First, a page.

The 21st Century essentials: food, water and wifi
By Morf Morford
Tacoma Daily Index
I love the internet and use it every day. I am also convinced that everyone I know uses the internet every day – and not just every day, but almost all day every day.
Love it or hate it, we have all become more enmeshed in the internet than any of us could have imagined just a few years ago.
Privacy – at any level is long gone. All of our personal history, from academic records to health documents are available to almost anyone who wants them.
Sometimes the intrusion is so intense that I fantasize about living off-grid on some island or isolated community. But then I go for part of a day without internet access – and then I realize how dependent I have become.
If you think you can survive without the internet, consider these aspects of life without it.
Use GPS? So do UPS, FedEx, UBER, taxi drivers, pizza deliverers and just about everyone else who drives a vehicle. You have probably noticed that few people under 35 or so have any sense of direction. They just follow the directions GPS gives them. They would be literally lost without the internet.
Even closer to the vital organs of nearly all of us is our beloved cellphone. Our phones use cell towers which use cell signals that come from satellites in the air, which ping off of other satellites in order to operate.
Anything around the world that uses any form of cell service or similar satellite technology that accesses the internet to operate would also be out of commission. This could become a worldwide panic for teenagers – and bankers, politicians, military and other users.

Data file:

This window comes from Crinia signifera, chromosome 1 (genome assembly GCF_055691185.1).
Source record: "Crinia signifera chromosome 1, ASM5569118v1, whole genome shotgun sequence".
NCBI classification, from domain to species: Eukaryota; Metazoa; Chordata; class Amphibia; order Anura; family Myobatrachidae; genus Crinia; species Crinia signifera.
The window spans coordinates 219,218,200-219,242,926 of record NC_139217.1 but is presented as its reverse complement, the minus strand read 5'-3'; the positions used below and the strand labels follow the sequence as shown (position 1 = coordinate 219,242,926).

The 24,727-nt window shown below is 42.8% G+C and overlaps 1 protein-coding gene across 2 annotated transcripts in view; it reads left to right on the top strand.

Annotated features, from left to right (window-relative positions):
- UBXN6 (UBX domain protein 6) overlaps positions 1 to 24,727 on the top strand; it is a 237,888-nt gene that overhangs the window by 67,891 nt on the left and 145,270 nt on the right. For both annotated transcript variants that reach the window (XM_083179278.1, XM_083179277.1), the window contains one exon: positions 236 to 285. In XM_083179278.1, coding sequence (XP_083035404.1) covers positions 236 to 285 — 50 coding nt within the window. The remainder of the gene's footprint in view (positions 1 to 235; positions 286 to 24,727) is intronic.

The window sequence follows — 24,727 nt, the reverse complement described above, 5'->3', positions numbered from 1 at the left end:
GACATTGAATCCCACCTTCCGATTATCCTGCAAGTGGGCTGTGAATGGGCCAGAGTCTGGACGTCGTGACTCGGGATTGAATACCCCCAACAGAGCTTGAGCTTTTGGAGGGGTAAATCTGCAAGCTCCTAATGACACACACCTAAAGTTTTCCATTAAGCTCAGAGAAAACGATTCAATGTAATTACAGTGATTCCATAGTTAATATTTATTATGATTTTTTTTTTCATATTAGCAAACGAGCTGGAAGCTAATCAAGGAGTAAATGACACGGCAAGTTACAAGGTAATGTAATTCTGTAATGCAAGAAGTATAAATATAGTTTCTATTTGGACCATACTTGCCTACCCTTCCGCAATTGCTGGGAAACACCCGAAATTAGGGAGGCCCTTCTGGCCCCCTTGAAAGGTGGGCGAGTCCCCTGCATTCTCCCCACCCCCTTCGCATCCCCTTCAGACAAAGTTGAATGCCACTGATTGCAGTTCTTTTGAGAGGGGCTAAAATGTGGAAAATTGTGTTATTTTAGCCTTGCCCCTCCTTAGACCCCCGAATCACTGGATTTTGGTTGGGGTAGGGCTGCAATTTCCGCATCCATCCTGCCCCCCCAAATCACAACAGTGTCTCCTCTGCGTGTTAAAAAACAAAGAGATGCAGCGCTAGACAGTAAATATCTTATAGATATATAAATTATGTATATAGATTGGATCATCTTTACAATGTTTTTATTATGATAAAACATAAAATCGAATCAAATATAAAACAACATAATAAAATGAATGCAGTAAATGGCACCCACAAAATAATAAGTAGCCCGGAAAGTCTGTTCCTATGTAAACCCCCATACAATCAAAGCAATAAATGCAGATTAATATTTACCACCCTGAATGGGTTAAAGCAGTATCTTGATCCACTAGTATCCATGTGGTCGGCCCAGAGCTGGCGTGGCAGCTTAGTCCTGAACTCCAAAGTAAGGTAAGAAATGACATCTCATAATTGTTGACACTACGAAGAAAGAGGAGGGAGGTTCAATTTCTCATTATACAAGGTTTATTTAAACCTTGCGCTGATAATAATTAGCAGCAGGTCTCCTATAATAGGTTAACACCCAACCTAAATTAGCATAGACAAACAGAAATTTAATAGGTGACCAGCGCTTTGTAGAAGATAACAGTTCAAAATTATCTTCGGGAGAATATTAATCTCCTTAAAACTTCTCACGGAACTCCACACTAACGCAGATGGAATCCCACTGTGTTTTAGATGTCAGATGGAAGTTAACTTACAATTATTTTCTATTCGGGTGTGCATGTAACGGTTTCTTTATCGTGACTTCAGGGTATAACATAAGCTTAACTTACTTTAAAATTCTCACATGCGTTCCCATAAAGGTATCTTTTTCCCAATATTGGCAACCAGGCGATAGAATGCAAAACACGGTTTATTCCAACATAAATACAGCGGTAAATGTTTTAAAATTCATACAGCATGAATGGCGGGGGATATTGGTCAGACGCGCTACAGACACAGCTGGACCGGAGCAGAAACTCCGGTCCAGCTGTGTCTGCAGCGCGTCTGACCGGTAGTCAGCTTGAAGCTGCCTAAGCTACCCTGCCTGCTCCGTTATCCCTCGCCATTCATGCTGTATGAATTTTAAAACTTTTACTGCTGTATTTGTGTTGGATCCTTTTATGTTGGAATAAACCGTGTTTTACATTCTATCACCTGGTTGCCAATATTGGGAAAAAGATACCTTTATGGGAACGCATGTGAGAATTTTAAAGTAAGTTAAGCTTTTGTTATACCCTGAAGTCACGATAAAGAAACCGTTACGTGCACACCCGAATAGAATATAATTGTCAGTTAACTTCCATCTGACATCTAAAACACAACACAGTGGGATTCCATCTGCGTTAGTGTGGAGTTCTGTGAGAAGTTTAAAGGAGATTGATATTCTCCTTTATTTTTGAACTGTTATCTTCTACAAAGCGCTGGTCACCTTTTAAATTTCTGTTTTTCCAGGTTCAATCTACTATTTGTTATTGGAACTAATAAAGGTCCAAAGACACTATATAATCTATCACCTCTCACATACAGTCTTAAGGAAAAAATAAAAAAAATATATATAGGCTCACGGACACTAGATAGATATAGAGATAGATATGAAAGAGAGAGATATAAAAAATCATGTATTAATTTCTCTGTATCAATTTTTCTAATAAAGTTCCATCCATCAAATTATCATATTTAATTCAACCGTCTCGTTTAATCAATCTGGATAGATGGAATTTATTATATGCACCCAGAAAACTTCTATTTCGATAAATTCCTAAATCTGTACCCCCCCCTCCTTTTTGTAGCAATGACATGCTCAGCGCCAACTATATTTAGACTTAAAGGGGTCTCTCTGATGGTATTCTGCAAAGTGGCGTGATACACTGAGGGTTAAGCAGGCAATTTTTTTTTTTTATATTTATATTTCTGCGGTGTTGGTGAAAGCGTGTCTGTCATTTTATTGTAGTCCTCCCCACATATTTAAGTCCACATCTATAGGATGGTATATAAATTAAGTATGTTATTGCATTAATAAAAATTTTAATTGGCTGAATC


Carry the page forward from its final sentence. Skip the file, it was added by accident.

Could anyone of us imagine a return to land lines? A phone literally tied to a specific location (especially a residence) seems odd to us now, but it made sense at the time.
Without GPS systems, ships and planes can still operate. People can work off of compasses, if anyone knows how. Complications may arise when trying to contact shipping yards and airports – or anyone, in fact.
Short wave and Ham radio just might, like vinyl records, emerge from the past as a resilient and reliable means of communications.
The demise of the internet would also be the end of online shopping. We might actually begin to appreciate printed paper catalogs and those flyers that we get in the mail and immediately toss.
We’d also see the return of the local Post Office as a center of communications – and maybe even the return of correspondence (that’s an archaic word for a form of written communications on paper, leaving behind a document of experiences and challenges).
Without the internet, the largest companies in the world – Amazon, Google, Microsoft, Apple and Facebook – and a thousand others – would evaporate almost over night.
Email, losing audience by the day already, would disappear. We’d have to go back to printing letters on paper, using postage and waiting for a response of several days at minimum. Or maybe even pick up that land line.
Social media, that flickering interface that unites (and divides) us all – Twitter, Instagram, and all the rest would be gone.
We’d be driven to extremes like actually talking to people IRL (in real life). Think we will be able to do it?
What about streaming?
Yes, I know that this is a bit personal, but streaming would be gone. No Netflix. No Spotify. No Pandora. And that new Disney service? Gone.